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Woman inherits millions from long-lost cousin

While family members commonly receive inheritances from parents or grandparents, fewer Florida residents have likely received a significant inheritance from a long-lost relative. A California woman was likely very surprised to learn of the inheritance she would receive from her cousin. This woman was reportedly the "only living heir" of her first cousin who apparently collected a significant amount of wealth throughout his life.

The man died with approximately $7 million worth of gold coins hidden in his home. To determine the identity of his closest living relative, genealogists had to research his family. The gold coins were found throughout his home and are of a wide variety of types. In addition, the woman inherits her cousin's other assets which include bank accounts, stocks, his house, and additional items within the home.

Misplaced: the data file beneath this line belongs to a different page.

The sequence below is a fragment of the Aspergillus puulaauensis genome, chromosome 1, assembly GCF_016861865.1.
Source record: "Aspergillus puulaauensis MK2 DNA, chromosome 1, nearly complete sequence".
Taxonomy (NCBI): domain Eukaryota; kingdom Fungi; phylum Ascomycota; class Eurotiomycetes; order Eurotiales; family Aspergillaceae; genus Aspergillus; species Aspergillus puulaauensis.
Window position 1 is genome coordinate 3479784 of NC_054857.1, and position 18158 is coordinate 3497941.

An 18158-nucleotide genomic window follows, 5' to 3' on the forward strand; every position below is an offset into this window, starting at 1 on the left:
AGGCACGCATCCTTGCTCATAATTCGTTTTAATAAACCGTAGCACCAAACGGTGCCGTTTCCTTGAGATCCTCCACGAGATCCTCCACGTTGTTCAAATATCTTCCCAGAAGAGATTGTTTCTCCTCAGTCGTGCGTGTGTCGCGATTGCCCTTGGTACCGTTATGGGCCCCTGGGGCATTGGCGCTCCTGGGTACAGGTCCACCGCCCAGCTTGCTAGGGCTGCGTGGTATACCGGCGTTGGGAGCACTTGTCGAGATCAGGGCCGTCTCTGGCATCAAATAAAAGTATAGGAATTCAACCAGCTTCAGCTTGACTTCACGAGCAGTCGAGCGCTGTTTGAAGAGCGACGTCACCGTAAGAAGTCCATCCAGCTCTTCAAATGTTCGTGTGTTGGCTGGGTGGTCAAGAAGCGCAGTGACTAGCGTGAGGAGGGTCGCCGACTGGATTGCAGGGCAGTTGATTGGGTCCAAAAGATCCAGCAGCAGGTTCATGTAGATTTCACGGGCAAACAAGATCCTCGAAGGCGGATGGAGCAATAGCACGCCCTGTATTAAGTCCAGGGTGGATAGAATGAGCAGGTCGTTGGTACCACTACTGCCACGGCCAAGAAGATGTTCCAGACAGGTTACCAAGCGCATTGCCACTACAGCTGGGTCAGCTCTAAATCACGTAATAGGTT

This type of scenario is likely not very common. As this man did not have a living spouse, children, or siblings, he may not have been concerned about his assets benefiting a particular person after his death. This could explain why he did not indicate in an estate plan where his inheritance should go. However, this situation does point to an important aspect of estate planning.

Anyone who wants their family members to inherit assets or particular pieces of property after one's death would be smart to clearly state this wish in a will. If a person does not state where his or her assets should go upon death, someone else will likely make the decision. In this man's case, the public administrator was likely quite involved deciding what would happen to the man's assets.

It would be unfortunate if a person like this man had hoped his assets would go towards a particular charity or non-profit, and instead had them go to a relative he apparently did not know very well. To prevent this type of scenario, creating a clear will is critical.

Source: Yahoo News, "Substitute teacher becomes heir to gold fortune," Dec. 14, 2012

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